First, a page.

In this article, we present a statistical analysis of the electrostatic properties of 298 protein-protein complexes and 356 domain-domain structures extracted from the previously developed database of protein complexes (ProtCom, http://www.ces.clemson.edu/compbio/protcom). For each structure in the dataset we calculated the total electrostatic energy of the binding and its two components, Coulombic and reaction field energy. It was found that in a vast majority of the cases (>90%), the total electrostatic component of the binding energy was unfavorable. At the same time, the Coulombic component of the binding energy was found to favor the complex formation while the reaction field component of the binding energy opposed the binding. It was also demonstrated that the components in a wild-type (WT) structure are optimized/anti-optimized with respect to the corresponding distributions, arising from random shuffling of the charged side chains. The degree of this optimization was assessed through the Z-score of WT energy in respect to the random distribution. It was found that the Z-scores of Coulombic interactions peak at a considerably negative value for all 654 cases considered while the Z-score of the reaction field energy varied among different types of complexes. All these findings indicate that the Coulombic interactions within WT protein-protein complexes are optimized to favor the complex formation while the total electrostatic energy predominantly opposes the binding. This observation was used to discriminate WT structures among sets of structural decoys and showed that the electrostatic component of the binding energy is not a good discriminator of the WT; while, Coulombic or reaction field energies perform better depending upon the decoy set used.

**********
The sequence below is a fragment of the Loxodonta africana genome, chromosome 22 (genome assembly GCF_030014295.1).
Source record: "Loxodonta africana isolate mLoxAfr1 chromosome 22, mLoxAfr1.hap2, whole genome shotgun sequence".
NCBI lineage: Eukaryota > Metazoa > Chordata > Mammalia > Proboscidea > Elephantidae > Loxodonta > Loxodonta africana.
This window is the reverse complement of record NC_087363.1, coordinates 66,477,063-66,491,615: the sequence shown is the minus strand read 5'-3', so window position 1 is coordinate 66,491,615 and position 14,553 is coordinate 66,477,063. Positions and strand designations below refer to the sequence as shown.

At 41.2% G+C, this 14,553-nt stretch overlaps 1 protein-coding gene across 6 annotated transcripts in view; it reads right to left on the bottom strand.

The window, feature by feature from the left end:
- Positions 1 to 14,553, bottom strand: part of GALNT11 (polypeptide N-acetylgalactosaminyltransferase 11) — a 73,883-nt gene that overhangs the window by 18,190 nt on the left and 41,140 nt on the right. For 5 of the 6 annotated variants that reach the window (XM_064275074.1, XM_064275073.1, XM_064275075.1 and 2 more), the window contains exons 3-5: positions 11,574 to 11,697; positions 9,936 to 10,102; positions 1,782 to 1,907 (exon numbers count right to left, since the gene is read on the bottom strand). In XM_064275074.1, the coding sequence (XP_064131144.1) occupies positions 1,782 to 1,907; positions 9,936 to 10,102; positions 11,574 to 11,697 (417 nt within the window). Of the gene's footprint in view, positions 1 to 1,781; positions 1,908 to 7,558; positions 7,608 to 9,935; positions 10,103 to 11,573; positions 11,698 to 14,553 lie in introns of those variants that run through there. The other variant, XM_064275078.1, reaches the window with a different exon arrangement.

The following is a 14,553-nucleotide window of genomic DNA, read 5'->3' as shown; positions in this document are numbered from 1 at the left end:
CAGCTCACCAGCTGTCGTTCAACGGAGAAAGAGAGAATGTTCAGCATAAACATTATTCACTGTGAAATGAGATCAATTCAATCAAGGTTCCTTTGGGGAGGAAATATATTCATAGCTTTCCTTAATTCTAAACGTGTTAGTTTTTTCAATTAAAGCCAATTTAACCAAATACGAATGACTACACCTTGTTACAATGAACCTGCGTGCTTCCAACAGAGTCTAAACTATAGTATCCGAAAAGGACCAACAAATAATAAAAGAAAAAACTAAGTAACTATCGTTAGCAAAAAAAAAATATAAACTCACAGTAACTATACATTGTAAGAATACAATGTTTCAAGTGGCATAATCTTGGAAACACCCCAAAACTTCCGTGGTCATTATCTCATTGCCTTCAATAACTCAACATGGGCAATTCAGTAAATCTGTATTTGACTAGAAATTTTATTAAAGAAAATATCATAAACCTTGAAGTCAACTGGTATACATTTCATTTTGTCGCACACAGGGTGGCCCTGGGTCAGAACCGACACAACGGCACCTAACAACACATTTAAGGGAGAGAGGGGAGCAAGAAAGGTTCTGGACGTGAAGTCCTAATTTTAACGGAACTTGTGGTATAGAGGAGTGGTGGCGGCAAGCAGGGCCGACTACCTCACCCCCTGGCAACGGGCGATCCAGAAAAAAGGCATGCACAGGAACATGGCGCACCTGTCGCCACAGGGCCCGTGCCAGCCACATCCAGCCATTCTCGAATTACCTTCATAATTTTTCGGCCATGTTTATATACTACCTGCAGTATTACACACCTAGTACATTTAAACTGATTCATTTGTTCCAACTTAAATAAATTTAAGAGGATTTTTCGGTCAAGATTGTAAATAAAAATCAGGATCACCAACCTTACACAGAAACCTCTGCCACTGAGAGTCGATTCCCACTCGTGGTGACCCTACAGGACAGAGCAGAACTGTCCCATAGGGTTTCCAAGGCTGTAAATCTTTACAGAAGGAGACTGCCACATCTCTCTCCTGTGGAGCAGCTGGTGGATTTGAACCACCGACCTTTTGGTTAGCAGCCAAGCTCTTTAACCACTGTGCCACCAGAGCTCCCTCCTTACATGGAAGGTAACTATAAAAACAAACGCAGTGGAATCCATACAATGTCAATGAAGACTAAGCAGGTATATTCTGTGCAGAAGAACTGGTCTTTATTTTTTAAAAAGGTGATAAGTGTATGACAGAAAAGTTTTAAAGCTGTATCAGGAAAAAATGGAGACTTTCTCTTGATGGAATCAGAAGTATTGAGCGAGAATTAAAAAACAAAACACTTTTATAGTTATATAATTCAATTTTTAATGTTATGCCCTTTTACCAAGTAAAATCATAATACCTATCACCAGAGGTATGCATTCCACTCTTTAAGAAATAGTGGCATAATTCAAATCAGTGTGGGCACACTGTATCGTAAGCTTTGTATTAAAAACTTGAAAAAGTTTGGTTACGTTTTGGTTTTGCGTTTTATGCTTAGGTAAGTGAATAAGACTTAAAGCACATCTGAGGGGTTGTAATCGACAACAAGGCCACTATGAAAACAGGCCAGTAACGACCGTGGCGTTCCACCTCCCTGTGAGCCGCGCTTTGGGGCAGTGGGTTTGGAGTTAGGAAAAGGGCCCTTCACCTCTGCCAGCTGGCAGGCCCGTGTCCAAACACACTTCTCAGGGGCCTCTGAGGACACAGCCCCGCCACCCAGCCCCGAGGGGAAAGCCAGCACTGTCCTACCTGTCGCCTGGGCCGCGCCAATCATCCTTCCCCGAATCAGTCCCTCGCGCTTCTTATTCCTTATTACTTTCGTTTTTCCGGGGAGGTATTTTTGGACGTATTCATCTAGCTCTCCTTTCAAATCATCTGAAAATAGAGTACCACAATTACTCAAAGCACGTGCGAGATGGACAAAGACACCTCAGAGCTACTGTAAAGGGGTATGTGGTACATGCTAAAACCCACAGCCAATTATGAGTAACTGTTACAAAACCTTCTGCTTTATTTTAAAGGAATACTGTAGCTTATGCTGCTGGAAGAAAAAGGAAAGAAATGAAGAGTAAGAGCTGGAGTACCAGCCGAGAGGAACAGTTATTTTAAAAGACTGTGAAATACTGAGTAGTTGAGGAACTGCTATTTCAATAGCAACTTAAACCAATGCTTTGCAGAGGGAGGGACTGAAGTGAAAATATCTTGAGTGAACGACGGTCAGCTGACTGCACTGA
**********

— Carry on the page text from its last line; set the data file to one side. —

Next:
Please use publisher's recommended citation.